Users Guide to Google Now on Android

Google Now on Android devices


Google Now is part of the Android operating system. Google Now is an intelligent agent that personalizes search results, answers questions, launches apps or plays music, and responds to voice commands. Sometimes Google Now even anticipates a need before you realize you have it. Think of it as the Siri of Android. 

Google Now Is Optional

Whenever Google starts to step into "Oh my gosh, Google is just spying on me!" territory with a project like this, it's important to remember that this is an optional feature designed around your convenience. Just like you don't have to log into Google to use the search engine, and you can opt out of saving your search history, you don't have to turn on Google Now. 

For some of Google Now features to work, you also have to enable Web history and location services. In other words, you're opting in to give Google a lot of personal information about your searches and your location. If you're not comfortable with the thought, just leave Google Now off. 

What Does Google Now Do?

Weather, sports, traffic. Google is like a (very quiet) personal radio station. Google Now is designed to provide you with useful information in "cards" that you'll generally see as either notifications or when you launch Chrome on your Android device. You can also interact with Google Now on a lot of Android phones by saying, "Ok Google" and then asking a question or stating a command. 

You can also see notices on Wear OS (formerly Android Wear) watches. The cards that show up as notifications are for items that are time dependents, such as events and your work commute. Here are some examples:

Weather - Every morning, Google tells you the local weather forecast for your home and work. Probably the most useful card in the set. This only works if your location is on.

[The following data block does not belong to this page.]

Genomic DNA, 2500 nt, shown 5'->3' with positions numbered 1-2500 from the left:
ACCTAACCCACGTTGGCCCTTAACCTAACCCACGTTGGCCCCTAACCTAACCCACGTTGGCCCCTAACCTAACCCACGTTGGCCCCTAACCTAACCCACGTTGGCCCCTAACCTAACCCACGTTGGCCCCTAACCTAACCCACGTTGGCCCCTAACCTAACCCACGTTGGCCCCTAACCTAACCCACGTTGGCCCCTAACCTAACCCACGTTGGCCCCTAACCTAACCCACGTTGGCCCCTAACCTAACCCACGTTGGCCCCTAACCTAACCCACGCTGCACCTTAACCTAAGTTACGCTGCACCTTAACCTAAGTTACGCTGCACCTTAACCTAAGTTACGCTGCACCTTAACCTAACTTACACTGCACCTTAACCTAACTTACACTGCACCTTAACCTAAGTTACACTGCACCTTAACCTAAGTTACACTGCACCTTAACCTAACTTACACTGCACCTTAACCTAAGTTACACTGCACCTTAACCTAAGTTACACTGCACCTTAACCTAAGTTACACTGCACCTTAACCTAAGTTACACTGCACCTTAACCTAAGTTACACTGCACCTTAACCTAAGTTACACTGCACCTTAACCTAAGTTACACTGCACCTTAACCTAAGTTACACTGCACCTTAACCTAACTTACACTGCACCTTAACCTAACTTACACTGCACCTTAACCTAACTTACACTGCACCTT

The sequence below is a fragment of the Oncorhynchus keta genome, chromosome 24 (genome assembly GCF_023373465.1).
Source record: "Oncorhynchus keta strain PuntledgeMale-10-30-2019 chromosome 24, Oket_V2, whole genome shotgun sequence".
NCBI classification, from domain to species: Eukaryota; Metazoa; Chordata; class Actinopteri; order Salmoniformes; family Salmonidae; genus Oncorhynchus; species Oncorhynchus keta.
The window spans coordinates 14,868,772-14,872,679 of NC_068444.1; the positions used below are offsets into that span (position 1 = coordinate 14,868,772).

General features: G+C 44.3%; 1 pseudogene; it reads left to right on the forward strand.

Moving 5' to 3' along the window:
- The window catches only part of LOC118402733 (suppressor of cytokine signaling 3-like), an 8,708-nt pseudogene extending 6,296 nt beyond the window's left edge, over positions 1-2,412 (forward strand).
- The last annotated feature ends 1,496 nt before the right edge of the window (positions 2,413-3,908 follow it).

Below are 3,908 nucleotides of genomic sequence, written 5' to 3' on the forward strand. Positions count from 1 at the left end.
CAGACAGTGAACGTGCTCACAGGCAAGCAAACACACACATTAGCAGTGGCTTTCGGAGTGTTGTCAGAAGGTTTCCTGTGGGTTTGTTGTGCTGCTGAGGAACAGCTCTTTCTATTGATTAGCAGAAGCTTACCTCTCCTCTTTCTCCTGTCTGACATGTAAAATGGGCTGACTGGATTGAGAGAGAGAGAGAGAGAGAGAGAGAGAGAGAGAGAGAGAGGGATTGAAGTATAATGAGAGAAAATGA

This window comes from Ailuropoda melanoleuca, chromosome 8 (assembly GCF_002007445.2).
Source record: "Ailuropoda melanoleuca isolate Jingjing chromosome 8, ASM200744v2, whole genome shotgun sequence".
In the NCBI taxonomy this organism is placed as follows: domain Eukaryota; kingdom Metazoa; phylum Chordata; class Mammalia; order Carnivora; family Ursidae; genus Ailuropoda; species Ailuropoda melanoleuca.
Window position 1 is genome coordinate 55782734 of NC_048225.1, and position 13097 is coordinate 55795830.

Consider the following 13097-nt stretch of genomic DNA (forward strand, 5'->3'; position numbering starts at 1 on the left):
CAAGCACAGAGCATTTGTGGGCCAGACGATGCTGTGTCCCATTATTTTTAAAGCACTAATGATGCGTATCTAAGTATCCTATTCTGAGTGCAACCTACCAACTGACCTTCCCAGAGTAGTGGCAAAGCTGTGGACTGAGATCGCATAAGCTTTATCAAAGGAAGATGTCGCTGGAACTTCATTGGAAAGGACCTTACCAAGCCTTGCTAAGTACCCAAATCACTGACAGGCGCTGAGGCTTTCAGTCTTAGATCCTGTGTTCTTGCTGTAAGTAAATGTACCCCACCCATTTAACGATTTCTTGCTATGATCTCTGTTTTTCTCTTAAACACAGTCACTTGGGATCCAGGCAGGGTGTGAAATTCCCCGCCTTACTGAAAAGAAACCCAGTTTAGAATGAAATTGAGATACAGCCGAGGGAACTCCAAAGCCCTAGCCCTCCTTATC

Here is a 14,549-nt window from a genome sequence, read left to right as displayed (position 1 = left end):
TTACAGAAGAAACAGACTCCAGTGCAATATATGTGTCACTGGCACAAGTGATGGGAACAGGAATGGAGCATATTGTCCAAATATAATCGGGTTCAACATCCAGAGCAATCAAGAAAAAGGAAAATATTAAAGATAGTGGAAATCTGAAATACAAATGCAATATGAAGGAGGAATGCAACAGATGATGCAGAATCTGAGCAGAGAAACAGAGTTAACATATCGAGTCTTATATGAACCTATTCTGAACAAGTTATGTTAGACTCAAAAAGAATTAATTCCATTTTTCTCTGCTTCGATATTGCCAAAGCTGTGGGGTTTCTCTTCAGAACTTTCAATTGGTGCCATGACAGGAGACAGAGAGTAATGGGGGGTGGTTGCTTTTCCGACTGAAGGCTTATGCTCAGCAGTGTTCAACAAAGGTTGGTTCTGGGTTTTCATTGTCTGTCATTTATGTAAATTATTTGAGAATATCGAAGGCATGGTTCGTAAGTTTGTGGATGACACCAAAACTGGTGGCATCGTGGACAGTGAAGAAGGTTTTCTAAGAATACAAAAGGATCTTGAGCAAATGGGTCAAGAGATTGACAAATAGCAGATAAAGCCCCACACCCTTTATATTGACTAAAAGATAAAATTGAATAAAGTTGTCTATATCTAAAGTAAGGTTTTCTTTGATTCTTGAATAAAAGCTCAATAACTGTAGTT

Sports - If you've searched for scores for specific teams and have your Web History enabled, Google will just automatically show you cards with the current scores to save you the frequent searches. 

Traffic - This card is designed to show you what the traffic is like on your way to and from work or your next destination. How does Google know where you work? You can set both your workplace and home preference in Google. Otherwise - Good guesses. It uses your recent searches, your default map location if you've set it, and your common location patterns. It's not hard to figure out that the location you typically spend 40 hours a week in is your work location, for instance.

This brings up a related point. Why would you want to tell Google where you live? So you can say, "Ok Google, give me driving directions home" instead of spelling out your home address every time. 

Public Transit - This card is designed so that if you step on a subway platform, you see the schedule of the next trains leaving the station. This is useful for regular commuters or even for those times when you visit a city and aren't quite sure how to use the public transport.

Next Appointment - If you've got a Calendar event, Google combines this with the Traffic card for an appointment card with driving directions. You'll also see a notification on when you should leave to get there under current traffic conditions. It makes it pretty handy just to tap and launch Map directions.

Places - If you're away from your work or home location, Google might suggest nearby restaurants or points of interest. This is on the assumption that if you're downtown, you're probably out for a beer or want to grab a bite to eat. 

Flights - This is designed to show you your flight status and schedule and give you one-tap navigation directions to get to the airport. This is, like the Traffic card, based on a good guess. You have to have been searching for that flight information for Google to know you're on that flight. Otherwise, no card for you.

Translation - This card suggests useful vocabulary words when you're in another country. 

Currency - This is just like the Translation card, only with money. If you're in another country, you see the current conversion rate.

Search History - See things you've recently searched for and click the link to search for that thing again. This is particularly useful for news events.